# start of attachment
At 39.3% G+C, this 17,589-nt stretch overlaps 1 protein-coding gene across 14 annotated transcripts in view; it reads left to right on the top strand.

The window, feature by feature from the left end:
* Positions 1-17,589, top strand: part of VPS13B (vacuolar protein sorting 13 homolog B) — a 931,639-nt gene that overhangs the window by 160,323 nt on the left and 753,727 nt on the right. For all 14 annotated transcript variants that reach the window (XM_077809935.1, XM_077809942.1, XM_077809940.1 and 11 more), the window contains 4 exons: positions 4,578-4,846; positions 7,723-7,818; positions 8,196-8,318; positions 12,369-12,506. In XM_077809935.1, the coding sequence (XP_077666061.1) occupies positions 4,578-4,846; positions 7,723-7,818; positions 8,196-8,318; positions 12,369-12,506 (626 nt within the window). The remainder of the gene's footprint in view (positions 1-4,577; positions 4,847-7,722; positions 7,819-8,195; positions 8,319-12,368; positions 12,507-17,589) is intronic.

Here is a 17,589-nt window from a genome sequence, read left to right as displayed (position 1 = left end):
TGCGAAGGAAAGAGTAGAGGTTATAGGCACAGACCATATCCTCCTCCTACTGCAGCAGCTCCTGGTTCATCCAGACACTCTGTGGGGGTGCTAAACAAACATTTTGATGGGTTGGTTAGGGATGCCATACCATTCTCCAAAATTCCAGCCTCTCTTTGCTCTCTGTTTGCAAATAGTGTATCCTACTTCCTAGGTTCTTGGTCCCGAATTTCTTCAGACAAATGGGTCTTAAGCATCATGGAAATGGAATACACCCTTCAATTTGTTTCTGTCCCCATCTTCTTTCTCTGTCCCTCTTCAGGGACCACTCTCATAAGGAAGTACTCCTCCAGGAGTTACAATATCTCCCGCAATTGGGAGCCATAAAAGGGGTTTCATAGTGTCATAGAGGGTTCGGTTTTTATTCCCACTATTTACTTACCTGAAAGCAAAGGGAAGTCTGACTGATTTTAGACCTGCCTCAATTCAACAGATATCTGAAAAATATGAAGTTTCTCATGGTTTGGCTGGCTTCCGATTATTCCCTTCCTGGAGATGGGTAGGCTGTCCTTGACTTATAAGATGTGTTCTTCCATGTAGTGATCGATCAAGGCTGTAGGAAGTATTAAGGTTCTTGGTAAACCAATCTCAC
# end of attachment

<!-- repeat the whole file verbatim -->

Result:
At 39.3% G+C, this 17,589-nt stretch overlaps 1 protein-coding gene across 14 annotated transcripts in view; it reads left to right on the top strand.

The window, feature by feature from the left end:
* Positions 1-17,589, top strand: part of VPS13B (vacuolar protein sorting 13 homolog B) — a 931,639-nt gene that overhangs the window by 160,323 nt on the left and 753,727 nt on the right. For all 14 annotated transcript variants that reach the window (XM_077809935.1, XM_077809942.1, XM_077809940.1 and 11 more), the window contains 4 exons: positions 4,578-4,846; positions 7,723-7,818; positions 8,196-8,318; positions 12,369-12,506. In XM_077809935.1, the coding sequence (XP_077666061.1) occupies positions 4,578-4,846; positions 7,723-7,818; positions 8,196-8,318; positions 12,369-12,506 (626 nt within the window). The remainder of the gene's footprint in view (positions 1-4,577; positions 4,847-7,722; positions 7,819-8,195; positions 8,319-12,368; positions 12,507-17,589) is intronic.

Here is a 17,589-nt window from a genome sequence, read left to right as displayed (position 1 = left end):
TGCGAAGGAAAGAGTAGAGGTTATAGGCACAGACCATATCCTCCTCCTACTGCAGCAGCTCCTGGTTCATCCAGACACTCTGTGGGGGTGCTAAACAAACATTTTGATGGGTTGGTTAGGGATGCCATACCATTCTCCAAAATTCCAGCCTCTCTTTGCTCTCTGTTTGCAAATAGTGTATCCTACTTCCTAGGTTCTTGGTCCCGAATTTCTTCAGACAAATGGGTCTTAAGCATCATGGAAATGGAATACACCCTTCAATTTGTTTCTGTCCCCATCTTCTTTCTCTGTCCCTCTTCAGGGACCACTCTCATAAGGAAGTACTCCTCCAGGAGTTACAATATCTCCCGCAATTGGGAGCCATAAAAGGGGTTTCATAGTGTCATAGAGGGTTCGGTTTTTATTCCCACTATTTACTTACCTGAAAGCAAAGGGAAGTCTGACTGATTTTAGACCTGCCTCAATTCAACAGATATCTGAAAAATATGAAGTTTCTCATGGTTTGGCTGGCTTCCGATTATTCCCTTCCTGGAGATGGGTAGGCTGTCCTTGACTTATAAGATGTGTTCTTCCATGTAGTGATCGATCAAGGCTGTAGGAAGTATTAAGGTTCTTGGTAAACCAATCTCAC